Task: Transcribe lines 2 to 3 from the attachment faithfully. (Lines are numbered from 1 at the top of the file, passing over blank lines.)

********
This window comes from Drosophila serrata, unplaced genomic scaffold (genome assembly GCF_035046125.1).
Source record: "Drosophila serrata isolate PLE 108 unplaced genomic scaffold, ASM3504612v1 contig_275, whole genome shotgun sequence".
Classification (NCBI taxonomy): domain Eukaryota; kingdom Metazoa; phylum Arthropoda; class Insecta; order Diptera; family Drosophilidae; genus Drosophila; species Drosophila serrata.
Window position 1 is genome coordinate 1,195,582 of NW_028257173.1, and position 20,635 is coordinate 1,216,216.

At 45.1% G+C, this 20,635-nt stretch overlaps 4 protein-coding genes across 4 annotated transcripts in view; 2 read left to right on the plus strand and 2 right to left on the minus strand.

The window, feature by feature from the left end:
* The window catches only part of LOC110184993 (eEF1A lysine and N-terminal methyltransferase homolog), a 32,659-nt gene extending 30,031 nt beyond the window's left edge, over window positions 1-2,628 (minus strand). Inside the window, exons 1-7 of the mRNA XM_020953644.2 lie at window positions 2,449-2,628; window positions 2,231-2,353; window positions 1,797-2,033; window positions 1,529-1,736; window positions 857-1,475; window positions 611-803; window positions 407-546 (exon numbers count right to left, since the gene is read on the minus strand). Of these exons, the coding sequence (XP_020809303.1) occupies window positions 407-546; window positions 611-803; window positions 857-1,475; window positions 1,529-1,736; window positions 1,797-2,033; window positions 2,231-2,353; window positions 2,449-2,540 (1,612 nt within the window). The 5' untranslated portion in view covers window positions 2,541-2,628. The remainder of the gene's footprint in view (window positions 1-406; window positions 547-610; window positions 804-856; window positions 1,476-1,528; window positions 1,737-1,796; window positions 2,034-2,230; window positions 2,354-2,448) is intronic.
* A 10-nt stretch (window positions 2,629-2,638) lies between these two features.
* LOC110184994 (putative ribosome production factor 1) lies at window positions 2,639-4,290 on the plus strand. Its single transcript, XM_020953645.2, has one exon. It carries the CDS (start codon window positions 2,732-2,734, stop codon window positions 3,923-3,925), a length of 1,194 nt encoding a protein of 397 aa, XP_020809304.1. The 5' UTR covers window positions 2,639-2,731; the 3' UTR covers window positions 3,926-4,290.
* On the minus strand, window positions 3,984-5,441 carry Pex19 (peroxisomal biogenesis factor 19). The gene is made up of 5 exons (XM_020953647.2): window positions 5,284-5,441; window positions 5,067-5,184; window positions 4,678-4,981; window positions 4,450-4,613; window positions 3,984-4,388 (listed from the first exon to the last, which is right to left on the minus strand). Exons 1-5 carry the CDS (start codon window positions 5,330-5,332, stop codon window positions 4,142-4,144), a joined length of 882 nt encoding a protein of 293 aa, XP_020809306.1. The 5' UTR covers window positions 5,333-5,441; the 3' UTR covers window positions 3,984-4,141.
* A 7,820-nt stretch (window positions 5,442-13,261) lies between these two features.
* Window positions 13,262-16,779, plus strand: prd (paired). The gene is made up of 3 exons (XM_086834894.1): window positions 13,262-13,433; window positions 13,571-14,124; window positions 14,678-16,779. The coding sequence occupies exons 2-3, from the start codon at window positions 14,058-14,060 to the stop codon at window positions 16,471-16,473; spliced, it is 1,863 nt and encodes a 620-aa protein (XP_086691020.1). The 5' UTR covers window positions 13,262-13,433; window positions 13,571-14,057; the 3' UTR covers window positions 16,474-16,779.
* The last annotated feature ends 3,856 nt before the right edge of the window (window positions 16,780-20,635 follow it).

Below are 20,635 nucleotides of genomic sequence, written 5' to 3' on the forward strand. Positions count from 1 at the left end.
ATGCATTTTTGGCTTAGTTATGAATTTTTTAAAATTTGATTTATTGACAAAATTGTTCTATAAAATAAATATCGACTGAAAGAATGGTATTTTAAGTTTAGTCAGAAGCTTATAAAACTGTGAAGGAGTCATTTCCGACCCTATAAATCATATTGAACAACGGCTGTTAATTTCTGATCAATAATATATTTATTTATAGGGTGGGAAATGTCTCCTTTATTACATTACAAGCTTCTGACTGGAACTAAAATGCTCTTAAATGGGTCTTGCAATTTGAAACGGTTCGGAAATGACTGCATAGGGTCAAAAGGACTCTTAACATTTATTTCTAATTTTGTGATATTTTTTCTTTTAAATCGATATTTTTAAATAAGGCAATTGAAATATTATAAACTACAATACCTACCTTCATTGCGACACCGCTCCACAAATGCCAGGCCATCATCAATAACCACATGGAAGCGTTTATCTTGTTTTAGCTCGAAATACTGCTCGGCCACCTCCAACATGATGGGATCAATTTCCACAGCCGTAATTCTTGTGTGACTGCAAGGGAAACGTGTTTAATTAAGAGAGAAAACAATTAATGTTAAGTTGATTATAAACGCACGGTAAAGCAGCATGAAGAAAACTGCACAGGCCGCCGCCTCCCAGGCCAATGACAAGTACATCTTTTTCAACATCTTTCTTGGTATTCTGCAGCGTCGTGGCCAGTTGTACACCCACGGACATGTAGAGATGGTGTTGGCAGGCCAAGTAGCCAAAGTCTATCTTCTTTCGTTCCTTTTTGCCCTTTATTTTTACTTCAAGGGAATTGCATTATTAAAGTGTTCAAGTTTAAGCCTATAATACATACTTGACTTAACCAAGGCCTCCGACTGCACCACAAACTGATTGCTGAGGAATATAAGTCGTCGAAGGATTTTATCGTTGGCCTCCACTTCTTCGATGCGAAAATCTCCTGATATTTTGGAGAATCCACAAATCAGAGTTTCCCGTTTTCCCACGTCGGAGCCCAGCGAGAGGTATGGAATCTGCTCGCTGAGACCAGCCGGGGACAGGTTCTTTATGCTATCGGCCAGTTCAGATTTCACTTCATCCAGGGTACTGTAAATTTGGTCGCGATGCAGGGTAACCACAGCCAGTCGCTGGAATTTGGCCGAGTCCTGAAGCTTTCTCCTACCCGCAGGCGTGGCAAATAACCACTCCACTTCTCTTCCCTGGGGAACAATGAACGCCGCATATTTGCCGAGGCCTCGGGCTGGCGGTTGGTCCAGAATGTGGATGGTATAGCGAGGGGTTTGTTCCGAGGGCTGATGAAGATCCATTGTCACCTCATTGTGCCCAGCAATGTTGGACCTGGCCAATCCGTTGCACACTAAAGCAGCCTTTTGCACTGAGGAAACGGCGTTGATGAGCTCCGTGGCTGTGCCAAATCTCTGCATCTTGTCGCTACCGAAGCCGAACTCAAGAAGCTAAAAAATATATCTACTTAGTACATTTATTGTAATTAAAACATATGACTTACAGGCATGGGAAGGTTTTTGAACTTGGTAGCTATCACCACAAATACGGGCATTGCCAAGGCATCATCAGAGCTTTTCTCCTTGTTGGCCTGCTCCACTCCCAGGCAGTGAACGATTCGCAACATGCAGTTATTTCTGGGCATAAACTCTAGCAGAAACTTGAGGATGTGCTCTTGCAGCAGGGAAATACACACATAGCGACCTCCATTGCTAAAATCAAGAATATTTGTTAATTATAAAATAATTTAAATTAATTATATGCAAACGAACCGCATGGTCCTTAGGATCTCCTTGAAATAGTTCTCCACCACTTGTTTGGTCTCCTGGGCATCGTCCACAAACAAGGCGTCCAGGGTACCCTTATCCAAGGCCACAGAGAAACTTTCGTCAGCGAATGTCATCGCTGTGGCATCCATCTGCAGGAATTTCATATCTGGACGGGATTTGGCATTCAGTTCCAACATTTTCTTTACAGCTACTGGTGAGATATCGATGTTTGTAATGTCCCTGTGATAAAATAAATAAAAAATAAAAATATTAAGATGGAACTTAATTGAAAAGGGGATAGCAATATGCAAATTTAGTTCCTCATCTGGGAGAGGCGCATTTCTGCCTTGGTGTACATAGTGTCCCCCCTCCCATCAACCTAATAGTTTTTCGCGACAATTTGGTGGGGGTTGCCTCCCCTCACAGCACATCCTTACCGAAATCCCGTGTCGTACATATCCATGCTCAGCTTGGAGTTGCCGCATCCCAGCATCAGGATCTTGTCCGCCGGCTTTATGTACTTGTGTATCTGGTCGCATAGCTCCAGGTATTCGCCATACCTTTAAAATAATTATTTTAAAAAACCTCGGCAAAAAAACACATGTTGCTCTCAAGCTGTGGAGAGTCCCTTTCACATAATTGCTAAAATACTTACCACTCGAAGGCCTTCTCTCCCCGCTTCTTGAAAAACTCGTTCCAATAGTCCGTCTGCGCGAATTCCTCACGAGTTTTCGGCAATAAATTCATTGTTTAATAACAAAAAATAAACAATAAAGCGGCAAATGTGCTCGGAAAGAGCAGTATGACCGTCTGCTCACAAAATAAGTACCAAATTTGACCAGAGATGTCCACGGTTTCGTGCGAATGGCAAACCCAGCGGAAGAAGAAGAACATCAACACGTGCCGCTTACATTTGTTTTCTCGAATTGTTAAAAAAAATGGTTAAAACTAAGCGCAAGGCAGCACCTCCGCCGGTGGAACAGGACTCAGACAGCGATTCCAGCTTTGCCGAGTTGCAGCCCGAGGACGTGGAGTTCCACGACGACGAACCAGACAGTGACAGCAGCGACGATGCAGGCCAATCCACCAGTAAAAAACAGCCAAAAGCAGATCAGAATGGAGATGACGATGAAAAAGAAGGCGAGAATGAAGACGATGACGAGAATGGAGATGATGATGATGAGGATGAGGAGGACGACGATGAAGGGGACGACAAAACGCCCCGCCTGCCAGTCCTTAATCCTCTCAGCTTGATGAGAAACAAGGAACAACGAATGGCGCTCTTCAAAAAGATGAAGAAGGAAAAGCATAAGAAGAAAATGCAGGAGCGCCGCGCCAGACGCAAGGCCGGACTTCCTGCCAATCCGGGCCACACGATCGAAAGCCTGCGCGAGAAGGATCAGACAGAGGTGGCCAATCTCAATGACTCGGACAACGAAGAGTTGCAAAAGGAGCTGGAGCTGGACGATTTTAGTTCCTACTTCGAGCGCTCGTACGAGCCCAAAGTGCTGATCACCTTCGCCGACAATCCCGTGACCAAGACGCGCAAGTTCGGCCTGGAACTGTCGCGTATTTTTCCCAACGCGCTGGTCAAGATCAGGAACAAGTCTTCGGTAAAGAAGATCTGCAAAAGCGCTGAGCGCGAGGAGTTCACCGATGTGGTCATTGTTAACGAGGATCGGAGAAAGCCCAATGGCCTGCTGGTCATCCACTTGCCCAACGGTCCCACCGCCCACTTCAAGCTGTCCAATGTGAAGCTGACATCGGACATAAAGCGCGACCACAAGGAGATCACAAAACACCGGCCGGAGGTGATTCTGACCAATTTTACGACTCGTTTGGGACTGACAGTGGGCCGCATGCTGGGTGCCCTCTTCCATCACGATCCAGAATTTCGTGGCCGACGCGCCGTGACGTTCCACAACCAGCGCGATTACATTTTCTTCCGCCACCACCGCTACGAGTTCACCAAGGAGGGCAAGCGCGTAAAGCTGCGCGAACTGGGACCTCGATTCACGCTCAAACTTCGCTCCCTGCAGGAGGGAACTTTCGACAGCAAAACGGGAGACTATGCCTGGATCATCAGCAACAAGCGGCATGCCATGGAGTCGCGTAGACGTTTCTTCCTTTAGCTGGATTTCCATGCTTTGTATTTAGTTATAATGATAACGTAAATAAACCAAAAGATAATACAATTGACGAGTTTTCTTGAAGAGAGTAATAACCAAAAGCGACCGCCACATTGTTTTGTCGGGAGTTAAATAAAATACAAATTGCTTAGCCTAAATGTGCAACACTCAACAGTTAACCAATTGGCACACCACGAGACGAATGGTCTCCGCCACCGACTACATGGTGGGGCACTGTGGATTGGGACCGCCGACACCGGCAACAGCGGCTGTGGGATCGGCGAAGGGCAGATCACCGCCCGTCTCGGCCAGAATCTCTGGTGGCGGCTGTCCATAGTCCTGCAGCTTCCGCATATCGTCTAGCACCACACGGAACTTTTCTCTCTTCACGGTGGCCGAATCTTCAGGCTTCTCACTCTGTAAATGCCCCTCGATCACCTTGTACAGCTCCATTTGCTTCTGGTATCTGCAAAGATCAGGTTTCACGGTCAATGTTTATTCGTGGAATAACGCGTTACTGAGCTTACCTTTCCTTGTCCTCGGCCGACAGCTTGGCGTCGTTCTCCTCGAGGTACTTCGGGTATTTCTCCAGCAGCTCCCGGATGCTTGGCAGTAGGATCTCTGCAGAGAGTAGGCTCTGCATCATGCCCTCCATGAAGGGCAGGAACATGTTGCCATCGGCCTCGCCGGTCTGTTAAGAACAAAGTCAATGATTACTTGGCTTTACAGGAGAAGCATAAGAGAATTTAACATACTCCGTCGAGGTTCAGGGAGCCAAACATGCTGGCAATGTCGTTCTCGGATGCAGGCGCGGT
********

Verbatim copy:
Source record: "Drosophila serrata isolate PLE 108 unplaced genomic scaffold, ASM3504612v1 contig_275, whole genome shotgun sequence".
Classification (NCBI taxonomy): domain Eukaryota; kingdom Metazoa; phylum Arthropoda; class Insecta; order Diptera; family Drosophilidae; genus Drosophila; species Drosophila serrata.